2. If you hold all inputs constant and an options price rises or falls, then it’s a function of supply and demand.
3. Rising demand pushes option premiums higher, which pushes implied volatility higher.
4. Thus, rising demand causes implied volatility to go up, and falling demand causes implied volatility to go down.
Knowing the level of demand for options helps you in two ways. First, it lets you identify if options are cheap or expensive. Second (and related to the first), it helps you know if it’s better to be a buyer or seller of options. We’ll discuss both of these below.
The simplest way to follow implied volatility is by adding it as an indicator to your charting platform. Then, when you pull up a new stock, it will automatically populate the IV metrics for that stock’s options. If you’re using ThinkorSwim, you’ll want to add the study called “Impvolatility.”
Here’s an example using SPY.
Every single option has its own implied volatility, so the indicator looks at the average implied vol of 30-day contracts. You could look at the options chain and add IV as a column heading if you wanted to. Then you could nail down the exact IV of the call or put that you’re trading. But usually, that’s overkill. The ImpVolatility indicator does an excellent job of illustrating whether options are generally cheap or expensive. Notice how the blue line fluctuates up and down over the past year. The high point was 0.35, and the low point was around 0.15. Though labeled as decimals, these are actually percentages. So, SPY options have traded with an IV between 35% and 15% over the past year. If we split the range in half (midpoint is 0.25 or 25%), anything above it shows options are above-average in price, and anything below it is below-average.
That said, options tend to trade below the midpoint most of the time. So to narrow down the number of signals of when prices are low, consider looking for stocks with an IV in the lower quartile of their one-year range. For SPY, that would be any reading below 20%.
Thus, with IV currently at 20%, SPY options are on the cheaper end of the scale. That means options selling strategies like naked puts or iron condors aren’t as attractive. And it means that options buying strategies like long calls or puts are more attractive. Of course, purchasing options would be even more tempting if the IV dropped to 15%.
As referenced earlier, here’s what a SPY options chain looks like with the implied volatility of different strikes displayed.
The implied volatility for each stock varies due to different personalities. For instance, Tesla trades with higher implied volatility than Walmart because it’s a higher beta stock with more movement. Stocks like Walmart might see their options IV fluctuate between 10% and 20%. By contrast, Tesla options IV could fluctuate between 30% and 80%. Thus, there isn’t a standard number for what’s high or low for each stock. For years, traders had to look at the IV range for each stock before determining if the current reading was high or low.
And then, Implied Volatility Rank (aka IV Rank or IVR) came along. It’s a new and improved way of tracking implied volatility that equalizes the range across different stocks so you can make apples-to-apples comparisons. Here’s how it works.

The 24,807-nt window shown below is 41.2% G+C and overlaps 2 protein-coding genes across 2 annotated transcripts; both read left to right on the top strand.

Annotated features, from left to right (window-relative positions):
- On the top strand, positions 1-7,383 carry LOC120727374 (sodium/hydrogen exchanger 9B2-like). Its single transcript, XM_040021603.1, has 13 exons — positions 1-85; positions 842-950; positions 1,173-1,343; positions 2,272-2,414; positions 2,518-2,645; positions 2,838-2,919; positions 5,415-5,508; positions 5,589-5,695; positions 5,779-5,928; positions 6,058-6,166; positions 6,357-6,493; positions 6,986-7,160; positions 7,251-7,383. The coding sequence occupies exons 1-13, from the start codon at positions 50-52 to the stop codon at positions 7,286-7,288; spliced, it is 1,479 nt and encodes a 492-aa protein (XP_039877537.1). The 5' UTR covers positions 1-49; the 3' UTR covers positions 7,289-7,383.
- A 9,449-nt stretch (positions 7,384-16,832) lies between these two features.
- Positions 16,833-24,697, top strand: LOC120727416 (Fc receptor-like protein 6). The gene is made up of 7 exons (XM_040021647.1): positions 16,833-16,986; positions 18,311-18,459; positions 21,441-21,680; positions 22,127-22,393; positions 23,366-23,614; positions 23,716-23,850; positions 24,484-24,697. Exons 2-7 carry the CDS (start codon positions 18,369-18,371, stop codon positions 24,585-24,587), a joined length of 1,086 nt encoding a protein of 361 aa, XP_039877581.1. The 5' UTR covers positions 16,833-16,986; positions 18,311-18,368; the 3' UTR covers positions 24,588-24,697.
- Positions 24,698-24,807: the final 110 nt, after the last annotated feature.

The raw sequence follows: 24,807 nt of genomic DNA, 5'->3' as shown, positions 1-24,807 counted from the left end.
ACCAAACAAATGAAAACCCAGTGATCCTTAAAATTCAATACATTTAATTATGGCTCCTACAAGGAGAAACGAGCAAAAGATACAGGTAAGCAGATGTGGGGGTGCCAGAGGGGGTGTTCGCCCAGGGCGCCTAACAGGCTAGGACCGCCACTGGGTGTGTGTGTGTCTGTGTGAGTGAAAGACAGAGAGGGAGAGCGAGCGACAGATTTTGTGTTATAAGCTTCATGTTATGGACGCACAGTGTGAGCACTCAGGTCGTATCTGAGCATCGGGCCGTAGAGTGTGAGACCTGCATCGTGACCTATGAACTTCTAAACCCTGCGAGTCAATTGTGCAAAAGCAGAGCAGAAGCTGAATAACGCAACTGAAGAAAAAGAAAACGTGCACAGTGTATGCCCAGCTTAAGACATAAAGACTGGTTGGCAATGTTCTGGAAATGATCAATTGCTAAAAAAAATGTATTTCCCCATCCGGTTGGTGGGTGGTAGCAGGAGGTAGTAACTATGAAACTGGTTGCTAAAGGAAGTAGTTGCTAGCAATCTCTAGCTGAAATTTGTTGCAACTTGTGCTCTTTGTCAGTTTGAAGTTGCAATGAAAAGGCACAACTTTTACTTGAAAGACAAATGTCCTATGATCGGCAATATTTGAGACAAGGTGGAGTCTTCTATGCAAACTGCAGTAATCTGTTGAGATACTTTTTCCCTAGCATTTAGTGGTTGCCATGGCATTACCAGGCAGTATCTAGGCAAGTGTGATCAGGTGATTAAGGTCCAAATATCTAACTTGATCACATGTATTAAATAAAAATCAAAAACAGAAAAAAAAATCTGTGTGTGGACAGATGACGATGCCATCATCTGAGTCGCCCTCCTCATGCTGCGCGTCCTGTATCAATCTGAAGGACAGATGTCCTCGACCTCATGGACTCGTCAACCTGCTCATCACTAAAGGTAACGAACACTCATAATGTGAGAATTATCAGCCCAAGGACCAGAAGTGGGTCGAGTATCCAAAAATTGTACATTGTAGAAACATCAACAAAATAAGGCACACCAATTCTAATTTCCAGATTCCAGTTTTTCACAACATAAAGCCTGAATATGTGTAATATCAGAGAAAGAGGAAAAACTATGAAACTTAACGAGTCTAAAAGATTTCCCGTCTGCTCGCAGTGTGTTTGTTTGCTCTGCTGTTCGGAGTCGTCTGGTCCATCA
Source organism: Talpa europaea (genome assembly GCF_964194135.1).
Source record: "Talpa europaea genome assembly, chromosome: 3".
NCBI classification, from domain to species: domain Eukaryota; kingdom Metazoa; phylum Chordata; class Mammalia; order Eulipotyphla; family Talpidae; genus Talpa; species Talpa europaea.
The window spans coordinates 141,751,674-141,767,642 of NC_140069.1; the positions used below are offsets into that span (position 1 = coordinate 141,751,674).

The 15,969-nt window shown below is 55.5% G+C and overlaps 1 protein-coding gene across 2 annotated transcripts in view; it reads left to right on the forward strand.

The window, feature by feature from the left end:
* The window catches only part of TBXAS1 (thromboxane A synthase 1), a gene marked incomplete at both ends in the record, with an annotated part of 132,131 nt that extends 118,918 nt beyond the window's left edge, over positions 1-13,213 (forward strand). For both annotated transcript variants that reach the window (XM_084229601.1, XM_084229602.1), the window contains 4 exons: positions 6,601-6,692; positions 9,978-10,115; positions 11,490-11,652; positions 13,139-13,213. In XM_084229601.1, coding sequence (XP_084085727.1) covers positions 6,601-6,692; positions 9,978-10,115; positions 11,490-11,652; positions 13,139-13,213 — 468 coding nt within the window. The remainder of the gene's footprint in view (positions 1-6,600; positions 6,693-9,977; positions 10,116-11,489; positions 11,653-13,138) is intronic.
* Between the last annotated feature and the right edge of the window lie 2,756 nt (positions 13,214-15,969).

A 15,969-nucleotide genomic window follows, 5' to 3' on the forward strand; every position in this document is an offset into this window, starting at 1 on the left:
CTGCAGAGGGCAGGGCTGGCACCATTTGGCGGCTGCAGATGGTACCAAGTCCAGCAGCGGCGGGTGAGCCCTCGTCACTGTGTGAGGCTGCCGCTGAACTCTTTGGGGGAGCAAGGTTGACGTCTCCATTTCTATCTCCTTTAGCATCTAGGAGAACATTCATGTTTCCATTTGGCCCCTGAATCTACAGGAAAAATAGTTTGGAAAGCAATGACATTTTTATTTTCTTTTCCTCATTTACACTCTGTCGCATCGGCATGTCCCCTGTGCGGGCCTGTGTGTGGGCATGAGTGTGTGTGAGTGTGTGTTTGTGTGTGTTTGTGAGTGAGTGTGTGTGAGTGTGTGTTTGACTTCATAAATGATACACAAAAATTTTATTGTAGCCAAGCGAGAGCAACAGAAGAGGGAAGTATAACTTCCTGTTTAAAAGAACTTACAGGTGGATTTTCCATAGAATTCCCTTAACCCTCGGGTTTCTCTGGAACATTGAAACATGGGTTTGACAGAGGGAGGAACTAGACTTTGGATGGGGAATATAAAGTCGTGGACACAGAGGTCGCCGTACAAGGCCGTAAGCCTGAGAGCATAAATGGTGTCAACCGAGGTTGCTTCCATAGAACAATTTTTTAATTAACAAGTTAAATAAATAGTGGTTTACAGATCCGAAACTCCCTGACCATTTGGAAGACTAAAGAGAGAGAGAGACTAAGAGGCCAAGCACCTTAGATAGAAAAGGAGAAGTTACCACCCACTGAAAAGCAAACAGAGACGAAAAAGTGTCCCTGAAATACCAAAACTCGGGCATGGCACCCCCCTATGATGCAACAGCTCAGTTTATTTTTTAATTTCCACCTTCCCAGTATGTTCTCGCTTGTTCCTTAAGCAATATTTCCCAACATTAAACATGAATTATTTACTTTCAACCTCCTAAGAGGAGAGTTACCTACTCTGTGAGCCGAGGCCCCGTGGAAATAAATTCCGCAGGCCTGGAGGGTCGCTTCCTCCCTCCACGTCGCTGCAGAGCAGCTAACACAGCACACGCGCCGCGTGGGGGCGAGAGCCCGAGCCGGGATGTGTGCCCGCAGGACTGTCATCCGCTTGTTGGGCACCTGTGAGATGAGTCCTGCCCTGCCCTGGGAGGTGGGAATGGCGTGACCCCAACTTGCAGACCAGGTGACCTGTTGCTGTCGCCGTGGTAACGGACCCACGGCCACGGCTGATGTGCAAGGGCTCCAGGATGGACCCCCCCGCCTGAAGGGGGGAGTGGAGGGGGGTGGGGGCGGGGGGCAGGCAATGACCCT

IV Rank Simplifies Signals
Explaining IV rank can get complicated, so I’m going to make it as digestible as possible. Basically, it modifies Impvolatility so that every stock has the same range. Here’s how it works.
First, make the upper end of the Impvolatility range for the past year “100.”
Second, make the lower end of the Impvolatiltiy range for the past year “0.”
Third, state the current IV reading as a percentage of that range. It reflects the rank or percentile between 0 and 100 that options are currently priced at.
If the reading is above 50, you’re in the upper half of the range, and options are officially expensive. If the reading is below 25, you’re in the lower half of the range, and options are officially cheap.
Take a fresh look at the SPY chart. This time I added IV Rank (green) below ImpVolatility (blue) so you can see the similarities and differences.
Notice how the fluctuations in both are identical. The only difference is the range. Again, the IV Rank adjusts the range from 15-35 to 0-100, allowing for more consistent comparisons between something as stable as Pepsi with something as crazy as Peloton.
The IV Rank is also color-coded. The boxes in the top left will be red if the IV is below the 25th percentile, yellow between the 25th and 50th percentiles, and green above the 50th percentile.
As suggested in the original discussion on Apple Impvolatility, at 19%, it’s officially in the lower quartile of its range and is thus colored red in the IVR. Each trader must decide how much emphasis to place on IV. Some might take the low IV as a signal to avoid selling AAPL options altogether since they’re so cheap. Others might be willing to accept a lower payday.
I did a more comprehensive write-up on using implied volatility with other factors for strategy selection in January 2021. The newsletter was titled The Definitive Guide to Options Strategy Selection.
Why IV Mean Reverts
To properly read and use IV requires understanding a few of its quirks. One of the most important is the tendency to mean revert. Mean reversion is just a fancy way of saying that IV oscillates in a range around some average level over time. Though the average may rise or fall during different regimes, it will never stop wanting to move to the mean.
The reason goes back to what drives implied volatility: supply and demand.
For implied volatility to trend higher indefinitely, demand for options would have to keep outpacing supply. But it doesn’t, for the simple fact that eventually, high prices entice sellers to step in and begin capitalizing on the sky-high premiums. Similarly, IV never trends lower to zero because eventually, prices become too low to justify selling.
When options prices are too low, supply dries up, demand increases, and prices rise.
When options prices are too high, demand dries up, supply increases, and prices fall.
Remember, IV is not a make-believe number. It reflects real-world forces and actual expectations for how much the stock will move. If the IV rises so much that it causes premiums to move to unrealistically high levels, no one would be willing to buy them anymore. And if they were that overpriced, sellers would enter the fray looking to collect on the fat premiums. Demand falls, supply rises, premiums drop, and so too does IV.
The opposite dynamic plays out when premiums get too cheap.
We’re nearly 2500 words in, and your attention span is likely waning. Let’s call it a day for this month’s volatility message. The VIX and volatility skew would have been next on my list, but we’ll save those for another time.